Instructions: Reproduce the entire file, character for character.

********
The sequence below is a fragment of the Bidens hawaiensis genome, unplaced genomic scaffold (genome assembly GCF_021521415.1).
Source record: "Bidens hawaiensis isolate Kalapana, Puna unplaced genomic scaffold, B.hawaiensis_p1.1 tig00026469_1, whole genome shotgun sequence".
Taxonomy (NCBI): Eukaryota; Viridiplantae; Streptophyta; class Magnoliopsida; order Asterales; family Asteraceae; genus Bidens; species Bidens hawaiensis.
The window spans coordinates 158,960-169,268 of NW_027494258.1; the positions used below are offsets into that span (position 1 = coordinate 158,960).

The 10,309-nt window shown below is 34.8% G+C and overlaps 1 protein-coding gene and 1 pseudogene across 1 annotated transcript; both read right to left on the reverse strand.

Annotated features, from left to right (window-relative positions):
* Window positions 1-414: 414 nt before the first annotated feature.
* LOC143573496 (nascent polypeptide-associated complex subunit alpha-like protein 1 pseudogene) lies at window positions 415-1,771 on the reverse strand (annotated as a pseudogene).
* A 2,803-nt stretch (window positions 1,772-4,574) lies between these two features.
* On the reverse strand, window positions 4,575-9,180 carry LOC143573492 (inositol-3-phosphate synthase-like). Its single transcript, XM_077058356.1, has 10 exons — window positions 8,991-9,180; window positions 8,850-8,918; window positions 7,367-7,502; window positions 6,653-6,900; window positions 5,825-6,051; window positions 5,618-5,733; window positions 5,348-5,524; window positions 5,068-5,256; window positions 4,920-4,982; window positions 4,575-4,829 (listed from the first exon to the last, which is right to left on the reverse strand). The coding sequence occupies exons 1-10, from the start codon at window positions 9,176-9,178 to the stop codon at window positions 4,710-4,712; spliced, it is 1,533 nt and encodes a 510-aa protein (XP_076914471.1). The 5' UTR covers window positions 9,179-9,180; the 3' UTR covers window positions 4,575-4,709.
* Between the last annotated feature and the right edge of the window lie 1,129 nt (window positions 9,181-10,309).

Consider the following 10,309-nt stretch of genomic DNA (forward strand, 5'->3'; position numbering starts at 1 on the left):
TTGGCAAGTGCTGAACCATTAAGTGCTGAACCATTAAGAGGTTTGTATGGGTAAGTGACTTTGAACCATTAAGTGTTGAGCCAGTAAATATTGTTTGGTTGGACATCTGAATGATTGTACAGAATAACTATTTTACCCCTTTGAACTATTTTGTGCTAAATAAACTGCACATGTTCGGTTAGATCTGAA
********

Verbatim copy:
The sequence below is a fragment of the Bidens hawaiensis genome, unplaced genomic scaffold (genome assembly GCF_021521415.1).
Source record: "Bidens hawaiensis isolate Kalapana, Puna unplaced genomic scaffold, B.hawaiensis_p1.1 tig00026469_1, whole genome shotgun sequence".
Taxonomy (NCBI): Eukaryota; Viridiplantae; Streptophyta; class Magnoliopsida; order Asterales; family Asteraceae; genus Bidens; species Bidens hawaiensis.
The window spans coordinates 158,960-169,268 of NW_027494258.1; the positions used below are offsets into that span (position 1 = coordinate 158,960).

The 10,309-nt window shown below is 34.8% G+C and overlaps 1 protein-coding gene and 1 pseudogene across 1 annotated transcript; both read right to left on the reverse strand.

Annotated features, from left to right (window-relative positions):
* Window positions 1-414: 414 nt before the first annotated feature.
* LOC143573496 (nascent polypeptide-associated complex subunit alpha-like protein 1 pseudogene) lies at window positions 415-1,771 on the reverse strand (annotated as a pseudogene).
* A 2,803-nt stretch (window positions 1,772-4,574) lies between these two features.
* On the reverse strand, window positions 4,575-9,180 carry LOC143573492 (inositol-3-phosphate synthase-like). Its single transcript, XM_077058356.1, has 10 exons — window positions 8,991-9,180; window positions 8,850-8,918; window positions 7,367-7,502; window positions 6,653-6,900; window positions 5,825-6,051; window positions 5,618-5,733; window positions 5,348-5,524; window positions 5,068-5,256; window positions 4,920-4,982; window positions 4,575-4,829 (listed from the first exon to the last, which is right to left on the reverse strand). The coding sequence occupies exons 1-10, from the start codon at window positions 9,176-9,178 to the stop codon at window positions 4,710-4,712; spliced, it is 1,533 nt and encodes a 510-aa protein (XP_076914471.1). The 5' UTR covers window positions 9,179-9,180; the 3' UTR covers window positions 4,575-4,709.
* Between the last annotated feature and the right edge of the window lie 1,129 nt (window positions 9,181-10,309).

Consider the following 10,309-nt stretch of genomic DNA (forward strand, 5'->3'; position numbering starts at 1 on the left):
TTGGCAAGTGCTGAACCATTAAGTGCTGAACCATTAAGAGGTTTGTATGGGTAAGTGACTTTGAACCATTAAGTGTTGAGCCAGTAAATATTGTTTGGTTGGACATCTGAATGATTGTACAGAATAACTATTTTACCCCTTTGAACTATTTTGTGCTAAATAAACTGCACATGTTCGGTTAGATCTGAA